The Conquests of Alexander the Great
Waldemar Heckel provides a revisionist overview of the conquests of Alexander the Great. Emphasising the aims and impact of his military expeditions, the political consequences of military action, and the use of propaganda, both for motivation and justification, his underlying premise is that the basic goals of conquest and the keys to military superiority have not changed dramatically over the millennia. Indeed, as Heckel makes clear, many aristocratic and conquest societies are remarkably similar to that of Alexander in their basic aims and organisation. Heckel rejects the view of Alexander as a reincarnation of Achilles - as an irrational youth on a heroic quest for fame and immortality. In an engaging and balanced account of key military events, Heckel shows how Alexander imposed his will on the willing and how the defeated were no longer capable of resisting his military might.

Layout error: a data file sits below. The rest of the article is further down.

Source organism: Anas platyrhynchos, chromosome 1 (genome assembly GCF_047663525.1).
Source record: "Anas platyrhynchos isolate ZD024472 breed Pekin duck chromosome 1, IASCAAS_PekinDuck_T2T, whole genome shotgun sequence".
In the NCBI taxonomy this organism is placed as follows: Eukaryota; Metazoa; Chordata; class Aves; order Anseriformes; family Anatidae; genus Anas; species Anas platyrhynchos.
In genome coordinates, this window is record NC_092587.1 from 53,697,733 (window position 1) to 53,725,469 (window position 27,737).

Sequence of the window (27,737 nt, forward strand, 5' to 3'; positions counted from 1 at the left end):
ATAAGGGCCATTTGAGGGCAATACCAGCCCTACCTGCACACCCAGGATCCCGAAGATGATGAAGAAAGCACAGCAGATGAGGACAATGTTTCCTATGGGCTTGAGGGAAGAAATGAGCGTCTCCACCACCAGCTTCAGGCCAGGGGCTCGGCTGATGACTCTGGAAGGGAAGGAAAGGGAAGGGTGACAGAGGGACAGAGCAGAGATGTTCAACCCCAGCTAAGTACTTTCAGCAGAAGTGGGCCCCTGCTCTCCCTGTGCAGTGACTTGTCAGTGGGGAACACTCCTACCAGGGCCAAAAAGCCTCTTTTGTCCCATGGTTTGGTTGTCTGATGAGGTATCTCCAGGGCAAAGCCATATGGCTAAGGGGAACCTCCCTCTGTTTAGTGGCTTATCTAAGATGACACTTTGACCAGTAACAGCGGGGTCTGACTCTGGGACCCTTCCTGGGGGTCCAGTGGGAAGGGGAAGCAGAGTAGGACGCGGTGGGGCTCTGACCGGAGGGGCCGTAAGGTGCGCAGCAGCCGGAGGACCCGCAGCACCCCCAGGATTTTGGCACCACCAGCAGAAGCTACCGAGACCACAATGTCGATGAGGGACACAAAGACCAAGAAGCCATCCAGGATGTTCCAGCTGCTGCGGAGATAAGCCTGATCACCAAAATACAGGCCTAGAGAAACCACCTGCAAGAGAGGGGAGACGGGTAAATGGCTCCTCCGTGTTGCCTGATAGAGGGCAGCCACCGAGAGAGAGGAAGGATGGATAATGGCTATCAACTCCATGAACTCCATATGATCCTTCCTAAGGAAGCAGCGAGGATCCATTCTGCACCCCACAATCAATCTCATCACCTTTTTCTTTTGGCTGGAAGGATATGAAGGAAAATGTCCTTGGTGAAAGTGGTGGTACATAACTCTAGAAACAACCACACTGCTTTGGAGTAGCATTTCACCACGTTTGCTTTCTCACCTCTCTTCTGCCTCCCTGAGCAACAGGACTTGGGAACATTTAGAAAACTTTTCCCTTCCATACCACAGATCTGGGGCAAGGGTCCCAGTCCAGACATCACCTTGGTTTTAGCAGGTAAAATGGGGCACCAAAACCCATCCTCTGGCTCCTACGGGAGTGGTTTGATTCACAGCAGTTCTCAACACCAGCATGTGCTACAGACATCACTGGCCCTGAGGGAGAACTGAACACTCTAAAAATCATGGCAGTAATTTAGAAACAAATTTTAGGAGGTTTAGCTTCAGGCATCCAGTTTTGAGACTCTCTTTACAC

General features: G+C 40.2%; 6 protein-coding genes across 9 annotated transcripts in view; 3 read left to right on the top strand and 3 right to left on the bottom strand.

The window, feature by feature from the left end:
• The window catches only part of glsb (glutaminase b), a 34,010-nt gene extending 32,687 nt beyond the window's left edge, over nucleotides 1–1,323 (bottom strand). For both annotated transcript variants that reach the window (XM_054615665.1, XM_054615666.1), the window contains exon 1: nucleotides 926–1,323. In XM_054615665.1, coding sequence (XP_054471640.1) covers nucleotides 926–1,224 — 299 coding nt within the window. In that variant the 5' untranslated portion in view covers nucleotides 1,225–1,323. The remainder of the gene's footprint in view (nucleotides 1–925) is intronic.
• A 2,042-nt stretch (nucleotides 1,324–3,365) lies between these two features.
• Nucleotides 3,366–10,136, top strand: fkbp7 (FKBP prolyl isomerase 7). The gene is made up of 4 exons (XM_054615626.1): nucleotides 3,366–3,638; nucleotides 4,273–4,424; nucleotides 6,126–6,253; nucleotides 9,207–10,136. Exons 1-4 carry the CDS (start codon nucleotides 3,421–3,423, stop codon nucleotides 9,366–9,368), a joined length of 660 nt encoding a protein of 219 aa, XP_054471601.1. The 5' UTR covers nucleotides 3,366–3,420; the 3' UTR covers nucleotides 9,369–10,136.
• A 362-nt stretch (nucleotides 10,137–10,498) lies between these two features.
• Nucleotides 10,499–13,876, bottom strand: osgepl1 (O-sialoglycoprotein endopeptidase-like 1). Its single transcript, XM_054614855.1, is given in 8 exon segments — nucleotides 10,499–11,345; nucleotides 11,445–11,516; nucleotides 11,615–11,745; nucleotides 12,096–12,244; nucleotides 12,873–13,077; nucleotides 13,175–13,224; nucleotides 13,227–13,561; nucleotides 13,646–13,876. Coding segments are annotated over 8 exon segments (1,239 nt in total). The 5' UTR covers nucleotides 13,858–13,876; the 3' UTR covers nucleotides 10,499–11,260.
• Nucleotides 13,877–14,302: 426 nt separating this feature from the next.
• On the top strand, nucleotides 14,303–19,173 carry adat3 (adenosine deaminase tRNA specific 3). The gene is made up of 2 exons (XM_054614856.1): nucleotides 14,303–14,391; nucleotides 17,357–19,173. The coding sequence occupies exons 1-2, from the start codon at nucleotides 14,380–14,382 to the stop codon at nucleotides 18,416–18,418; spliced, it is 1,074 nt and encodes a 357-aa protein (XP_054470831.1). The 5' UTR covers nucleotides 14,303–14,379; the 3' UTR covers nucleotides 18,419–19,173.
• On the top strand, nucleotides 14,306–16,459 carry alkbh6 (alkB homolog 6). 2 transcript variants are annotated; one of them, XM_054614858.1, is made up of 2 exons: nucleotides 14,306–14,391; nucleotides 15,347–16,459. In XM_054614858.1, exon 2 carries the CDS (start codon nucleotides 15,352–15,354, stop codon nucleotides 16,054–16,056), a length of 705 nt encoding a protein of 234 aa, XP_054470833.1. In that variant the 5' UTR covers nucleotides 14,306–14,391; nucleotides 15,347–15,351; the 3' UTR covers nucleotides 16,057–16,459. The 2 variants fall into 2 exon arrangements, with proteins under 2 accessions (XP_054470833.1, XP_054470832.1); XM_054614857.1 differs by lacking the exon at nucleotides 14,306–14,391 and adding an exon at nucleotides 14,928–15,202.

• Avoids the biographical approach that characterises most works on Alexander • Uses parallels from other periods of history, both events and institutions • Emphasises the limited nature of Alexander’s conquest (he did not set out to conquer the world, merely the Persian empire)Contents
Preface; 1. Introduction; 2. How do we know? Sources for Alexander the Great; 3. The Macedonian background; 4. The Persian enemy; 5. Conquest of the Achaemenids; 6. Resistance on two fronts; 7. Conquest of the Punjab; 8. The ocean and the West; 9. The long road from Susa to Babylon.